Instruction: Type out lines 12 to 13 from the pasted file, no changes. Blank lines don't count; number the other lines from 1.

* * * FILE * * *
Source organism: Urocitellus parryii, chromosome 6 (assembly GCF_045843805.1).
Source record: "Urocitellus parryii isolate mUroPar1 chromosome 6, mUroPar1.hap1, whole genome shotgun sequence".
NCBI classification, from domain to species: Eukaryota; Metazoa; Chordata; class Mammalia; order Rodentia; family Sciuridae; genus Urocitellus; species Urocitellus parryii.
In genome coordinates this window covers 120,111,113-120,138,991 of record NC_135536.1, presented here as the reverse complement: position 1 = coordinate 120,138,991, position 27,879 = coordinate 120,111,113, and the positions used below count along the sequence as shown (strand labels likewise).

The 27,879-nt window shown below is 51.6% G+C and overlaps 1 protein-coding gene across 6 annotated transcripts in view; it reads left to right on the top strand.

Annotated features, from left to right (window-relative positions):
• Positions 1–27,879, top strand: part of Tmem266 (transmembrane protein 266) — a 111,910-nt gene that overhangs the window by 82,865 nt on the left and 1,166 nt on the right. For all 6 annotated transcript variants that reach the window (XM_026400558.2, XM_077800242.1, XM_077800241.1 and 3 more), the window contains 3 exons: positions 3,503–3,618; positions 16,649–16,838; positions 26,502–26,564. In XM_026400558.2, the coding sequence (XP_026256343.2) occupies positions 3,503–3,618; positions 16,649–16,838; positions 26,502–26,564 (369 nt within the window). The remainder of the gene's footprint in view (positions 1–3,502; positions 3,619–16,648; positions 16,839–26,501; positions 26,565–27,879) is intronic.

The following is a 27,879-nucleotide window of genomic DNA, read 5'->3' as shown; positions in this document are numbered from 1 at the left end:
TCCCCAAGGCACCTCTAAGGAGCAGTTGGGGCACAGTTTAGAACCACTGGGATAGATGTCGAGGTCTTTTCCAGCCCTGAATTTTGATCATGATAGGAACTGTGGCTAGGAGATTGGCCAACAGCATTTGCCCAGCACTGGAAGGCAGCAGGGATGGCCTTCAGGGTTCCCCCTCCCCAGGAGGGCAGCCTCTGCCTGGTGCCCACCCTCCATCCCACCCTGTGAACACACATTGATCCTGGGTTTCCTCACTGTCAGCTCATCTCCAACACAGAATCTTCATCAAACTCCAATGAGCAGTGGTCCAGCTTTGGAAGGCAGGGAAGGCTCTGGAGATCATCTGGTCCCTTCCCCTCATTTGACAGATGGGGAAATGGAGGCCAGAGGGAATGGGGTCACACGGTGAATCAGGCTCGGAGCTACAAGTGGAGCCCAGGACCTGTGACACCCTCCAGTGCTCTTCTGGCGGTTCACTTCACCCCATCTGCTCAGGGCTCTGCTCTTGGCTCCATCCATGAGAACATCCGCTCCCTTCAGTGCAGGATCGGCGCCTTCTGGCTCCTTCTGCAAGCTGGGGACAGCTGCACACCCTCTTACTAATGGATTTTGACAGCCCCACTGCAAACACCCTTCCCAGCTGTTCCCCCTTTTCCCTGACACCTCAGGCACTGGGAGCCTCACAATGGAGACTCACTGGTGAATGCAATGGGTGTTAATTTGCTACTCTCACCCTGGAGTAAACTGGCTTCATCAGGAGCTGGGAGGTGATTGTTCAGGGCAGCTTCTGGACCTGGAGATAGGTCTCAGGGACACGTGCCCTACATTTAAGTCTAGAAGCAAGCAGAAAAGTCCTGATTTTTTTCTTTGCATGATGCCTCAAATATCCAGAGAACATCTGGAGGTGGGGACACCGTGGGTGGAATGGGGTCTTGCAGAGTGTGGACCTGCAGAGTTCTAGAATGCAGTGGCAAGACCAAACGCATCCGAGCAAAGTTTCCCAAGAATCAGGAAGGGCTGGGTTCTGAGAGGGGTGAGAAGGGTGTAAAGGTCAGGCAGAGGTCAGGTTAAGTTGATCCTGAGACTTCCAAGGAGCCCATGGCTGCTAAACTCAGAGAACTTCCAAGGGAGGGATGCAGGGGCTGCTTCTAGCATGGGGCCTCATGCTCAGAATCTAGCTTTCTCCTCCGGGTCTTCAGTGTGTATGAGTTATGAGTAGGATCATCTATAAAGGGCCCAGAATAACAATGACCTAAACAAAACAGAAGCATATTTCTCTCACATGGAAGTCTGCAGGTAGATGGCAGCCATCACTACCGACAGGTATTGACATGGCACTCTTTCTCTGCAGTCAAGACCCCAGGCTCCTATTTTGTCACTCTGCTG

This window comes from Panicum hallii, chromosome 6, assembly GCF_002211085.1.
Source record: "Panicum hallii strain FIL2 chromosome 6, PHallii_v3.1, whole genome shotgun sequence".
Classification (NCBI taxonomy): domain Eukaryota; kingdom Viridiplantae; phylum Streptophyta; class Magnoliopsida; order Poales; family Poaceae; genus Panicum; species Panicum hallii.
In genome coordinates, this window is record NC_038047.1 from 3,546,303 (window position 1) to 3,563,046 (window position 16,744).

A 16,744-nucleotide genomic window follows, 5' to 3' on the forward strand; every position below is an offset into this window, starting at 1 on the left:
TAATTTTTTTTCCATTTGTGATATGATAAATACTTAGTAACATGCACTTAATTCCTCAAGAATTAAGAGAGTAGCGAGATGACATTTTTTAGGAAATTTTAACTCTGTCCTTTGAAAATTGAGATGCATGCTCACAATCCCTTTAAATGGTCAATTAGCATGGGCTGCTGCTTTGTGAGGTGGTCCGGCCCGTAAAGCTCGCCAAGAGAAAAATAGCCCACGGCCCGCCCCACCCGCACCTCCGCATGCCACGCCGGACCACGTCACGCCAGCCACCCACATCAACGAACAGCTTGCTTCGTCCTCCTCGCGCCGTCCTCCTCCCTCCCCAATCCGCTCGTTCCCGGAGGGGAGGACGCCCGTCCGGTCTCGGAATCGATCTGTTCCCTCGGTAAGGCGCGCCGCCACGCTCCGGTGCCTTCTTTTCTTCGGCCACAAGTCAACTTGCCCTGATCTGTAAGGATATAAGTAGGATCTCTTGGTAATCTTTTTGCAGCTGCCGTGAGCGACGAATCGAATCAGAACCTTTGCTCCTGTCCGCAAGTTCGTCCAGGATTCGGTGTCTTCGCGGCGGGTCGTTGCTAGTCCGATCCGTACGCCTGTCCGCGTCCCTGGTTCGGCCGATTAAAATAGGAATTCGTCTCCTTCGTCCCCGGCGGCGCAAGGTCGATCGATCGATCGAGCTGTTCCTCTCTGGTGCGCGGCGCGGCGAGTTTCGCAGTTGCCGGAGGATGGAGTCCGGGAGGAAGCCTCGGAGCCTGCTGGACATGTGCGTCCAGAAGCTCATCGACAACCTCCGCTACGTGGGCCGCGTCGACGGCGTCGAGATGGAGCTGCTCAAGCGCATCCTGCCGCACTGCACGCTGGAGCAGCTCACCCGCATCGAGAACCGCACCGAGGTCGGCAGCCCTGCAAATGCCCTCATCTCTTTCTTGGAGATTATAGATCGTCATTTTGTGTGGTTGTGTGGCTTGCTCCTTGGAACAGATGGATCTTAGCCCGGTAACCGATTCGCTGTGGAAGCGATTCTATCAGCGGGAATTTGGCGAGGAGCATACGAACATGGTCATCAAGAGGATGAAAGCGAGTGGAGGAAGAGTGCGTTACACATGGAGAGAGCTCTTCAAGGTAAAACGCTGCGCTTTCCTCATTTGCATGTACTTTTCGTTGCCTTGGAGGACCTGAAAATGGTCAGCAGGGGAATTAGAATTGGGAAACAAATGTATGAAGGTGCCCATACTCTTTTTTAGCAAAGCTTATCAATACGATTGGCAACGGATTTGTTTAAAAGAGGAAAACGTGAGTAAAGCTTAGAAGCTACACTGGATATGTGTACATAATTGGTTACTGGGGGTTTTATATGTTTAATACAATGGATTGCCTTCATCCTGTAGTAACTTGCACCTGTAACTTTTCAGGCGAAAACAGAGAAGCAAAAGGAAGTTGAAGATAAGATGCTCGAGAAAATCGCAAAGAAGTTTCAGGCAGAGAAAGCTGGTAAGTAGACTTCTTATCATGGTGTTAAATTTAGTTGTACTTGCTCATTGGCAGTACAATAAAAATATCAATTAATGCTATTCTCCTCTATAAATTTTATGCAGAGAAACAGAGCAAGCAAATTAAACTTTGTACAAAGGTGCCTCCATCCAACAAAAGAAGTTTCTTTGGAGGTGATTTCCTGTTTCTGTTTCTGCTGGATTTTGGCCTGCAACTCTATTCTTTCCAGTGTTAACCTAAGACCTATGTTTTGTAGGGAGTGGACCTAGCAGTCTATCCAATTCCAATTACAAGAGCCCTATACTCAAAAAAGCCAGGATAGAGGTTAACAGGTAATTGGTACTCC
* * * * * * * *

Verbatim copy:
Classification (NCBI taxonomy): domain Eukaryota; kingdom Viridiplantae; phylum Streptophyta; class Magnoliopsida; order Poales; family Poaceae; genus Panicum; species Panicum hallii.
In genome coordinates, this window is record NC_038047.1 from 3,546,303 (window position 1) to 3,563,046 (window position 16,744).